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In Praise of Cold Frames

My Takoma Park neighbor showing off his cold frame.

A cold frame is a place to grow plants that’s enclosed with a transparent roof.  It’s great because it protects plants from cold weather while admitting sunlight and preventing heat escape.  Think of it as a miniature greenhouse or season-extender.  Cold frames are different from greenhouses, though, in that they’re cold, not heated like greenhouses.  The temperature difference between the inside and outside of the frame is generally not more than 5 to 10 degrees.

Cold frames allow plants to be started earlier in the spring and survive longer into fall and winter.  They’re often used to grow seedlings in the spring or late winter.   Some crops suitable for growing in a cold frame include lettuces, parsley, salad onions, spinach, radishes and turnips. One vegetable crop can occupy the whole of a cold frame or you can grow a combination of crops that mature in rotation – so you’ll get a wide range of different vegetables throughout the year from one cold frame.

Cold frames are also used to provide shelter for tender perennials or to start cold-tolerant plants such as pansies, even to overwinter summer-rooted cuttings of woody plants.  So they’re not just for edibles!

Cold frames can be purchased ready-to-use, but traditionally are made by do-it-yourselfers using an old glass window, which is attached as the top of a 1-2-foot-tall wooden frame.  The roof is often sloped toward the winter sun to capture more light and to improve runoff of water, and hinged for easy access.  Instead of glass you can use plastic, like my neighbor used in his homemade cold frame, shown in the photo right.

Success with Cold Frames
The best site for a cold frame is a south-facing, sunny spot with good drainage and some protection from the wind.  Ideally, the site should get full sun from midmorning to midafternoon. You can set up a cold frame permanently in the garden, or make one that you put away when you’re not using it. Before setting up a cold frame in a permanent spot, dig out the top 3 or 4 inches of soil inside the frame and replace it with a layer of coarse gravel. Then put 6 inches of topsoil back. This will ensure good drainage.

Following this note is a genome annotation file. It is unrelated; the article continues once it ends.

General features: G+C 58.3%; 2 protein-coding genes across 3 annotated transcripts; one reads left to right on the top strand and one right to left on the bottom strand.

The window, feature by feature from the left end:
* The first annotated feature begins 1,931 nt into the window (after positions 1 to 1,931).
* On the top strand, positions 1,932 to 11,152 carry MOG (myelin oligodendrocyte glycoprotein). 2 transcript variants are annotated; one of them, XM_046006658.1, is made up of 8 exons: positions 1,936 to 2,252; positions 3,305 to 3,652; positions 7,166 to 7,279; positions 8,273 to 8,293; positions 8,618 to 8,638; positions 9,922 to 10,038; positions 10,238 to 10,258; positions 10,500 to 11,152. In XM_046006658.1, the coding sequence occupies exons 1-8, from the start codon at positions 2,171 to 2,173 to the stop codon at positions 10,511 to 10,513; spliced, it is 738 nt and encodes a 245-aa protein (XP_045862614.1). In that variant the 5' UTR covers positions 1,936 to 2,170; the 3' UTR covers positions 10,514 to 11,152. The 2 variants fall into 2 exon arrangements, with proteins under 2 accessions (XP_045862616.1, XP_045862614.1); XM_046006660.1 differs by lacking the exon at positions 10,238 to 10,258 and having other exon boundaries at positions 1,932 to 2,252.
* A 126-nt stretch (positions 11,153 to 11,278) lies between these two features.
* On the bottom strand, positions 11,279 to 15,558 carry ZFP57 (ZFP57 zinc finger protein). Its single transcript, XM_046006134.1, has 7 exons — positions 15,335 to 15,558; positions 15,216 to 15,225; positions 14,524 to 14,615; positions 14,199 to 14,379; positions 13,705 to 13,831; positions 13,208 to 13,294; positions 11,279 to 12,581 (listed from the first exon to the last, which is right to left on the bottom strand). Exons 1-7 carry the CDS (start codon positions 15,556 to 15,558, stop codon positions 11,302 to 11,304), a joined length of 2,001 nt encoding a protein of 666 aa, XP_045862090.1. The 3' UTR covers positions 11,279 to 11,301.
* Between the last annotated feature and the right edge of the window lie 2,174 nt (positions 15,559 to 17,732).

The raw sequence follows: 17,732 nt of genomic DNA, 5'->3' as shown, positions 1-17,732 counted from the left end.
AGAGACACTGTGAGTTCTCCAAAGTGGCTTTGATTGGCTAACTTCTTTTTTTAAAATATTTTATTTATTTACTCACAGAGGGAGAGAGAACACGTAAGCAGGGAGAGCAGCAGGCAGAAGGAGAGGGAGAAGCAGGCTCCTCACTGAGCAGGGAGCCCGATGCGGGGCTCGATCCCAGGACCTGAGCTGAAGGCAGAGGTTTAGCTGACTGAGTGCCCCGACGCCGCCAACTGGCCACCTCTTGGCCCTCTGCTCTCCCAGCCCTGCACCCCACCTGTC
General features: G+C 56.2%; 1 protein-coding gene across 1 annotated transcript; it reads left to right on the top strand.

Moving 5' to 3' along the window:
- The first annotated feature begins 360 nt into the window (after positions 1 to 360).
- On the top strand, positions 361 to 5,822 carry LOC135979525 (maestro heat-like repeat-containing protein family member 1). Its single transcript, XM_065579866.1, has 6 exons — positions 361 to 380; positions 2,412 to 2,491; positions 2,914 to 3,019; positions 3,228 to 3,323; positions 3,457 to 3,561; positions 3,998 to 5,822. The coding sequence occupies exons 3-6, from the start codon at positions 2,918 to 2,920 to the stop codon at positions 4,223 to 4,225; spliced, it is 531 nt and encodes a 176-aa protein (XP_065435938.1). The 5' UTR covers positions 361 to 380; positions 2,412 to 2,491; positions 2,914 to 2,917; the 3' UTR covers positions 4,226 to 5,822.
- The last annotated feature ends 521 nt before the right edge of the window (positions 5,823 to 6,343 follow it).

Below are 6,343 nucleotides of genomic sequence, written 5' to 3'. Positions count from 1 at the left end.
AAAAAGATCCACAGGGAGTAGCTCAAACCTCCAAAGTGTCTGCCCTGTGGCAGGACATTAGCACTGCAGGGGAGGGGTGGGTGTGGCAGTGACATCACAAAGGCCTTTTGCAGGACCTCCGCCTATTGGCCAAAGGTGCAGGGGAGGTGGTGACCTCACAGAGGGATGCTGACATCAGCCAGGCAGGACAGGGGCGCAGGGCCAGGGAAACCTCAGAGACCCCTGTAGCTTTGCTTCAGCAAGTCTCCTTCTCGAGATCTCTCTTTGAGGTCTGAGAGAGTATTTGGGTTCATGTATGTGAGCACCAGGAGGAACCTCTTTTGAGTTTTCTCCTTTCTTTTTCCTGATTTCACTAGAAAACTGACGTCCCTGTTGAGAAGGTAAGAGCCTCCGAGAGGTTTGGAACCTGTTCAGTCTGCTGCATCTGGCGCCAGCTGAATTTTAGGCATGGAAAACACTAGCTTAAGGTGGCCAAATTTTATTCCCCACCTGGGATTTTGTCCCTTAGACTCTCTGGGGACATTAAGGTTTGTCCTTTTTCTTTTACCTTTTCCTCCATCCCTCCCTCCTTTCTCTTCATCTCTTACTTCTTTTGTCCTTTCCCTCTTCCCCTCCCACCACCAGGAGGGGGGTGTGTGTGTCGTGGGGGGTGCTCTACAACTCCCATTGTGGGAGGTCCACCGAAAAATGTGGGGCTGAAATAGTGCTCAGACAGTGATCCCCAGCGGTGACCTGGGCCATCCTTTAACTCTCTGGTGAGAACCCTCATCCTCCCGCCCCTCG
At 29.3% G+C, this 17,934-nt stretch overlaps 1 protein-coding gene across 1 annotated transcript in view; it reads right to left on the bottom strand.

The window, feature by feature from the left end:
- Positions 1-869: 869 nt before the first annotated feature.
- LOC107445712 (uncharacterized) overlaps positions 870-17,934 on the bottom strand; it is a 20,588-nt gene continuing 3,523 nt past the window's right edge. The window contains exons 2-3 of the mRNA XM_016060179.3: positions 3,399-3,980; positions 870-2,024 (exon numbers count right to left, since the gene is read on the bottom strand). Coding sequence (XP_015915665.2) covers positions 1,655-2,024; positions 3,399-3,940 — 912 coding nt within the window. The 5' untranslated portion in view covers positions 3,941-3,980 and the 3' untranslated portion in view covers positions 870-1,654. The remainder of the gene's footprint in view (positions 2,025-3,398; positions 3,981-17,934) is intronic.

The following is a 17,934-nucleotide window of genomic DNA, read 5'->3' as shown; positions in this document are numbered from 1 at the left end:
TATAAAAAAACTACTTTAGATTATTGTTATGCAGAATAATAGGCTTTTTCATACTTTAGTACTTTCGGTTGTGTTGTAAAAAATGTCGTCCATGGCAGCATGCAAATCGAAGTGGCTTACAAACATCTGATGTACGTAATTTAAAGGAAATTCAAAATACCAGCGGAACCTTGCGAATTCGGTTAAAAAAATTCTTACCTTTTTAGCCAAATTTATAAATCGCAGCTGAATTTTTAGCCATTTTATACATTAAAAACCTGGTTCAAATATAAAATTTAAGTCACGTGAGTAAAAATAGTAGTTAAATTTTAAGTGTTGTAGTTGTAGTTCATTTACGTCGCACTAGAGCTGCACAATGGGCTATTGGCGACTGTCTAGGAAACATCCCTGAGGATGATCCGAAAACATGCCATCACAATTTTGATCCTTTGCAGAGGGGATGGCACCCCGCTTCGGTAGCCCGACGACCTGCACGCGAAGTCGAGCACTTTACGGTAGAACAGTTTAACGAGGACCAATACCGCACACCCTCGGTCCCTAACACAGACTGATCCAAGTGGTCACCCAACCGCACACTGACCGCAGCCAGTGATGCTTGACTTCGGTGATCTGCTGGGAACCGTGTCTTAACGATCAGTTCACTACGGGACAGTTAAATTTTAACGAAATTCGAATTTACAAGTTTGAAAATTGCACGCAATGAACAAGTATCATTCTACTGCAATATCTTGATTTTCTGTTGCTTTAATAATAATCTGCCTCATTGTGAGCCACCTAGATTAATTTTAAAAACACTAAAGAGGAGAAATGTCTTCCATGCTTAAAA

To get the best results from your cold frame, pay attention to the temperature, making sure it’s cool, not warm. The temperature inside the cold frame should stay below 75°F for summer plants and below 60°F for plants that normally grow in spring and fall. To keep the temperature cool enough, just lift the lid according to this rule of thumb: When outdoor temperatures are above 40°F, prop open the lid 6 inches; when the outdoor temps clear 50°F, remove the lid. Be sure to close the lid in late afternoon to trap the heat inside for the cool night. You can also buy an automatic venting device.

On particularly cold nights, you might want to provide some extra protection to keep your plants from freezing.  Since most heat escapes through the glass, old blankets, straw or newspapers should be piled on top.  Snow insulates well, too, but brush heavy snow off the glass so it doesn’t break.

Posted by Susan Harris.

Stephanie Fleming was raised at Behnke’s Nurseries in Beltsville. Her Mom, Sonja, was one of Albert & Rose Behnke’s four children. She was weeding from the moment she could walk and hiding as soon as she was old enough to run, so many weeds, so little time. Although she quickly learned how to pull out a perennial and get taken off of weed pulling duty.

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